This experience sparked her interest in early childhood development and maternal and child health. Thanks to a Rotary Ambassadorial Scholarship and the Rotary Peace Fellowship, Sawaya has studied in Italy, Senegal, the Democratic Republic of the Congo, Zimbabwe, the United States, and this summer, in Malawi.
“The word ‘Rotary’ is like magic to me,” Sawaya says.
The Ambassadorial Scholarship from the Rotary Foundation funded Sawaya’s bachelor’s degree in education from the Universita di Bologna in Italy. While earning that degree, she spent one month each in Senegal, the Democratic Republic of the Congo and Zimbabwe, studying the early childhood development of children growing up in institutions, including orphans.
A center for infants in Dakar, Senegal, struck a chord with her. When the Rotarians in Bologna offered to send her to any place that would benefit her career, she chose to return to Senegal. Sawaya remained there for two years.
“The first time I went to Senegal, I worked in Dakar at an infant center with about 90 babies,” Sawaya says. “When I went back, I chose to work at a larger center in Mbour, with more than 200 infants. I worked with a local psychology professor and volunteers to create a series of seminars to train the caregivers.”
After working for three years in the Japanese embassy in Mauritania and about one year working for the International Organization for Migration, Sawaya applied for a Rotary Peace Fellowship and was assigned to the Duke-UNC Rotary Peace Center with plans to study in the Gillings School’s Department of Maternal and Child Health. She was accepted and has completed the first year of the program. This summer, she will travel to Malawi to work with a local nongovernmental organization to implement Kangaroo Mother Care, an evidence-based method of infant care, in which the baby is held skin-to-skin on the mother’s or caregiver’s chest.
“There is high mortality of premature infants in Malawi,” Sawaya says. “The World Health Organization recommends the Kangaroo Mother Care method, especially for premature babies. The method is effective for thermal control, higher initiation of breastfeeding and bonding in all newborn infants. It is also an important tool for addressing neonatal mortality in developing countries or conflict zones where adequate health services are limited.”
Refugees are people first
“I graduated from the Gillings School’s Department of Maternal and Child Health on a Saturday and was on a flight the following Monday to determine the feasibility of a mobile app for improving the health of refugees in Europe,” says Beccah Bartlett, MPH, RNM, a Duke-UNC Rotary Peace Fellow. “I was working for years to put my knowledge and skills together to work with refugees, and Rotary saw potential in me. It’s an absolute gift.”
The skills Bartlett merged include an education and background in World War II history, anthropology, nursing, midwifery, and maternal and child health. Born and raised in Australia, Bartlett said she saw parallels between the obstetric care she provided to indigenous women and that which was needed for refugees in Europe.
“I was treating an indigenous woman in Australia after she had given birth, and I realized she was hemorrhaging,” Bartlett says. “She almost died. This was eye-opening to me because I thought getting to a hospital for care would be the biggest challenge. But hospitals in low-resource areas treat sicker patients with minimal staff. People simply didn’t understand the complexities of this case.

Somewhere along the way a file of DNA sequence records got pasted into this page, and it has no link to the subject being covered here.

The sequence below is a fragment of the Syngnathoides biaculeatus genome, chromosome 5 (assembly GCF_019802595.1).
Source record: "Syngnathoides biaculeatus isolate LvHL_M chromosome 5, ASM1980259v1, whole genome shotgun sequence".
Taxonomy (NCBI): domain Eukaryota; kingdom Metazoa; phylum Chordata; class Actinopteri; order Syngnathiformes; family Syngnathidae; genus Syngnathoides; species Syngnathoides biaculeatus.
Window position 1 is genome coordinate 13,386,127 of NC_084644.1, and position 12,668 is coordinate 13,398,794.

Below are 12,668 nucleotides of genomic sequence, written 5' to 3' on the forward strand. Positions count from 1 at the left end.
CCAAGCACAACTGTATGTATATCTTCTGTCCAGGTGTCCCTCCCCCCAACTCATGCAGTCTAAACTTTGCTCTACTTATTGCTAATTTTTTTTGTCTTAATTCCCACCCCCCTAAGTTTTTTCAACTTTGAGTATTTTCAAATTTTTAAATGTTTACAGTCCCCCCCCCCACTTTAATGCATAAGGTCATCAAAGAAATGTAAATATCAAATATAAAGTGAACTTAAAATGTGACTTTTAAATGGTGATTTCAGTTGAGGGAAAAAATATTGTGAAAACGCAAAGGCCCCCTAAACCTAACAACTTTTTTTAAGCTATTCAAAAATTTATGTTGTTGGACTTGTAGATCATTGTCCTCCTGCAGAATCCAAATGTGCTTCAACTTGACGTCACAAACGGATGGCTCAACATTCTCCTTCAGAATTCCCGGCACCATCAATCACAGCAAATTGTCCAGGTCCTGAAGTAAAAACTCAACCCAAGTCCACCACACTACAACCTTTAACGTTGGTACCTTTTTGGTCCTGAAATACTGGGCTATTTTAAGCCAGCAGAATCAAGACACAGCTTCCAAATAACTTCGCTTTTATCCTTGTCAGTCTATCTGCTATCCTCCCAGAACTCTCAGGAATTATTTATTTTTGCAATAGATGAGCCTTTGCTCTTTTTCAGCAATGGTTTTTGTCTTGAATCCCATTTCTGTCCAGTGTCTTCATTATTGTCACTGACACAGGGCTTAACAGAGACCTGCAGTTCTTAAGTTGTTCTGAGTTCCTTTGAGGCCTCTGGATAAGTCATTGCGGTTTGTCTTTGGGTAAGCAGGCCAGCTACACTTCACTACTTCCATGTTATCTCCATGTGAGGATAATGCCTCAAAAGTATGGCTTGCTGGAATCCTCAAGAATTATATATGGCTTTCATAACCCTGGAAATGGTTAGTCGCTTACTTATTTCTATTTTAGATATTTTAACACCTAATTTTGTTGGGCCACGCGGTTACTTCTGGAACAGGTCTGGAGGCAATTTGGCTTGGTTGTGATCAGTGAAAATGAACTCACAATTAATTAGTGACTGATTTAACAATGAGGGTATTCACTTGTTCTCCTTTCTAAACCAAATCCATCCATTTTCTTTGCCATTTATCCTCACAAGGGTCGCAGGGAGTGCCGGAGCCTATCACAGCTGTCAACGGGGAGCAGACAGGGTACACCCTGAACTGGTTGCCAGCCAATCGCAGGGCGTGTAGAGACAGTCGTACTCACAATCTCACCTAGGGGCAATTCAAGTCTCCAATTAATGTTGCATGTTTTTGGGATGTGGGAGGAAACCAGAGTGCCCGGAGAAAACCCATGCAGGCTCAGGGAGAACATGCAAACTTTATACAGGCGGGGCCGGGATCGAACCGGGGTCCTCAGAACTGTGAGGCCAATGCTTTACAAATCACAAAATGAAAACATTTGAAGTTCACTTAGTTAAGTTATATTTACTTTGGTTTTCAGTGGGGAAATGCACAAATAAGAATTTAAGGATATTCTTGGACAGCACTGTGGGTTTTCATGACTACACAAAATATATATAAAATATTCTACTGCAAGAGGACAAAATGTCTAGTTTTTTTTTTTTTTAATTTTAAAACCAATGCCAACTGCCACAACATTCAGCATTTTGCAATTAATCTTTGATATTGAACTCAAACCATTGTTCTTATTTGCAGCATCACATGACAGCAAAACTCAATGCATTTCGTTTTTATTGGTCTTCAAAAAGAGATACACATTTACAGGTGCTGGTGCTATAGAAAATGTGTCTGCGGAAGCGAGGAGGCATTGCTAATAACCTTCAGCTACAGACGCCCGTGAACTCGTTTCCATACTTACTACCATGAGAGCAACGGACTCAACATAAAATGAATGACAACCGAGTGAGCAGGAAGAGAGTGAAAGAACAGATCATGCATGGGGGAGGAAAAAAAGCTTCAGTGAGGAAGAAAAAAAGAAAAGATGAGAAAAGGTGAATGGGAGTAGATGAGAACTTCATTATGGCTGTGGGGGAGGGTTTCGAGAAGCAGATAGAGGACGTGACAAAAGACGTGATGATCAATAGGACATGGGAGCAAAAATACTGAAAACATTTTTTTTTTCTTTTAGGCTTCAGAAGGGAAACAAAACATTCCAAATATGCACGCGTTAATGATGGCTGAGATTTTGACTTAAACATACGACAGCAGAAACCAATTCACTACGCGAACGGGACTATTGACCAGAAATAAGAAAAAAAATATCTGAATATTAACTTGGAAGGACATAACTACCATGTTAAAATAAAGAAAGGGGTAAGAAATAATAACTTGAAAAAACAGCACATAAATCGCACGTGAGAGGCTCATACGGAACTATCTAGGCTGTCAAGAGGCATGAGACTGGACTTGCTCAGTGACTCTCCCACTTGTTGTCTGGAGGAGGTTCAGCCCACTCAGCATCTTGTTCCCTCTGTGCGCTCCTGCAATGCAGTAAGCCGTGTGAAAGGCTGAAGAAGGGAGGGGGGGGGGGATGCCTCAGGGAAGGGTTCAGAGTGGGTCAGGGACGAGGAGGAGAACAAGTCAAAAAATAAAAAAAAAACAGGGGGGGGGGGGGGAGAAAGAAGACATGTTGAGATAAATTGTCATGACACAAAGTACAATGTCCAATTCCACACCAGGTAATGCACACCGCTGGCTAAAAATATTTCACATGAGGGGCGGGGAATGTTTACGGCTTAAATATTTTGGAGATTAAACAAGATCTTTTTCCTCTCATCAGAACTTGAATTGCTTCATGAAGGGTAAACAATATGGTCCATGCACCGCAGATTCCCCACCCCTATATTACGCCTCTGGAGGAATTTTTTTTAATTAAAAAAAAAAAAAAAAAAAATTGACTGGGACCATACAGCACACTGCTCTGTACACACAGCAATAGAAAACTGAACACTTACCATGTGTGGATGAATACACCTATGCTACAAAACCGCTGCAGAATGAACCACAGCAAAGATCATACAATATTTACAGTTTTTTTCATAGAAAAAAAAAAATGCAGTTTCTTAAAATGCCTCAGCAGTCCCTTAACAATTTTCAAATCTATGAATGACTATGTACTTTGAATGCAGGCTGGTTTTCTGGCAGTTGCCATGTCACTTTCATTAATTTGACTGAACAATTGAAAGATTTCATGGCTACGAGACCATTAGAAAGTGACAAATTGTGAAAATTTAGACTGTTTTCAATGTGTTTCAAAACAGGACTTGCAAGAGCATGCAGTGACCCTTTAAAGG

“It’s a similar situation with refugees because they too have a lack of resources,” she continues. “How do you help rebuild a community after war? This is what we are currently facing in Europe. This is one of the largest increases of refugees since World War II, which is the time period in history I majored in at university in Australia … Now I can look at this situation from the viewpoint of a lay historian and anthropologist and as a registered nurse and midwife. I can add the skills in peace and conflict resolution I learned through Rotary with my degree in maternal and child health from the Gillings School to create a more meaningful health intervention.”
After graduating from UNC this May, Bartlett headed to Europe to meet with refugees and stakeholders about developing a mobile health app.
“Many people mistakenly think refugees sit in camps waiting for handouts,” Bartlett says. “But in reality, many refugees in Europe are very well-educated. They want to learn the language of their new country. They want their children to attend school. And they have mobile phones. This led me to think about developing a mobile health app.”
During her initial trip to Europe, Bartlett was met with support from stakeholders including the department of health and the technology community, as well as members of the refugee communities themselves. She soon will return to Europe for the next phase of her project – network analysis. She will work with stakeholders and refugees to make decisions about which questions to include, which languages to use and how to code the app.
“There is a coding academy for refugees, and we are hoping to develop this app with them,” Bartlett says. “It makes sense because it not only builds their skill sets, but also gives them control of their own destinies. They are people first and refugees second. I have a set of tools, but I want them to decide how to build the house. Asking them to lead the process hopefully will give them a sense of ownership. It also promotes a more peaceful integration into their new society.”
Bartlett says she wouldn’t be doing this work without the Duke-UNC Rotary Peace Center.
“I am proof that their investment in people like me has a broad, meaningful reach,” she says.